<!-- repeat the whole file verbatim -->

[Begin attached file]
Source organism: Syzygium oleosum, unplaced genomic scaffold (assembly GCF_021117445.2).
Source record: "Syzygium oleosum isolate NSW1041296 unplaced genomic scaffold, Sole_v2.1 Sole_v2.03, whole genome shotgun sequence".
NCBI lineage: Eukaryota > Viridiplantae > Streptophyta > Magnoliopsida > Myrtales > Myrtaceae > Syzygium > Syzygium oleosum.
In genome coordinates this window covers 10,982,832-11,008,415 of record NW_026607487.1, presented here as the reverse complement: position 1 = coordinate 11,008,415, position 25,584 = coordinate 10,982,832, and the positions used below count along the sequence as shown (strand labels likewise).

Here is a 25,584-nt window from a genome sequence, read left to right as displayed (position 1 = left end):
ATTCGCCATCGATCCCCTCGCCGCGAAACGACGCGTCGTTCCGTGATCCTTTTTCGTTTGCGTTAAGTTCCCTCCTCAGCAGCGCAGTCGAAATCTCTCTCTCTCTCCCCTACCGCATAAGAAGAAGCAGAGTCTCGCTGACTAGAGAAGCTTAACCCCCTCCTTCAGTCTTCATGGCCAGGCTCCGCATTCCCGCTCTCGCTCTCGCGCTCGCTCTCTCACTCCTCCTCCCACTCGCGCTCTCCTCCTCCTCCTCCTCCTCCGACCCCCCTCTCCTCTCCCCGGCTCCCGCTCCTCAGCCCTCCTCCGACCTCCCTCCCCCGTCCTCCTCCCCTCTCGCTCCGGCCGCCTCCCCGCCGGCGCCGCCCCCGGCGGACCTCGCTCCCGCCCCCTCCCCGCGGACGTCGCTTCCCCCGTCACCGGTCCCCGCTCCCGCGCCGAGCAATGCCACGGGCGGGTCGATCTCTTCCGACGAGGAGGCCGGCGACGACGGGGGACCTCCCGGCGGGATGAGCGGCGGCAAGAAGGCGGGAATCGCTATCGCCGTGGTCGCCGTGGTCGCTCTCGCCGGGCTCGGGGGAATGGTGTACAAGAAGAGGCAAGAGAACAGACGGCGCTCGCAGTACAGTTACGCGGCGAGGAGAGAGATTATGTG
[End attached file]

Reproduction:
Source organism: Syzygium oleosum, unplaced genomic scaffold (assembly GCF_021117445.2).
Source record: "Syzygium oleosum isolate NSW1041296 unplaced genomic scaffold, Sole_v2.1 Sole_v2.03, whole genome shotgun sequence".
NCBI lineage: Eukaryota > Viridiplantae > Streptophyta > Magnoliopsida > Myrtales > Myrtaceae > Syzygium > Syzygium oleosum.
In genome coordinates this window covers 10,982,832-11,008,415 of record NW_026607487.1, presented here as the reverse complement: position 1 = coordinate 11,008,415, position 25,584 = coordinate 10,982,832, and the positions used below count along the sequence as shown (strand labels likewise).

Here is a 25,584-nt window from a genome sequence, read left to right as displayed (position 1 = left end):
ATTCGCCATCGATCCCCTCGCCGCGAAACGACGCGTCGTTCCGTGATCCTTTTTCGTTTGCGTTAAGTTCCCTCCTCAGCAGCGCAGTCGAAATCTCTCTCTCTCTCCCCTACCGCATAAGAAGAAGCAGAGTCTCGCTGACTAGAGAAGCTTAACCCCCTCCTTCAGTCTTCATGGCCAGGCTCCGCATTCCCGCTCTCGCTCTCGCGCTCGCTCTCTCACTCCTCCTCCCACTCGCGCTCTCCTCCTCCTCCTCCTCCTCCGACCCCCCTCTCCTCTCCCCGGCTCCCGCTCCTCAGCCCTCCTCCGACCTCCCTCCCCCGTCCTCCTCCCCTCTCGCTCCGGCCGCCTCCCCGCCGGCGCCGCCCCCGGCGGACCTCGCTCCCGCCCCCTCCCCGCGGACGTCGCTTCCCCCGTCACCGGTCCCCGCTCCCGCGCCGAGCAATGCCACGGGCGGGTCGATCTCTTCCGACGAGGAGGCCGGCGACGACGGGGGACCTCCCGGCGGGATGAGCGGCGGCAAGAAGGCGGGAATCGCTATCGCCGTGGTCGCCGTGGTCGCTCTCGCCGGGCTCGGGGGAATGGTGTACAAGAAGAGGCAAGAGAACAGACGGCGCTCGCAGTACAGTTACGCGGCGAGGAGAGAGATTATGTG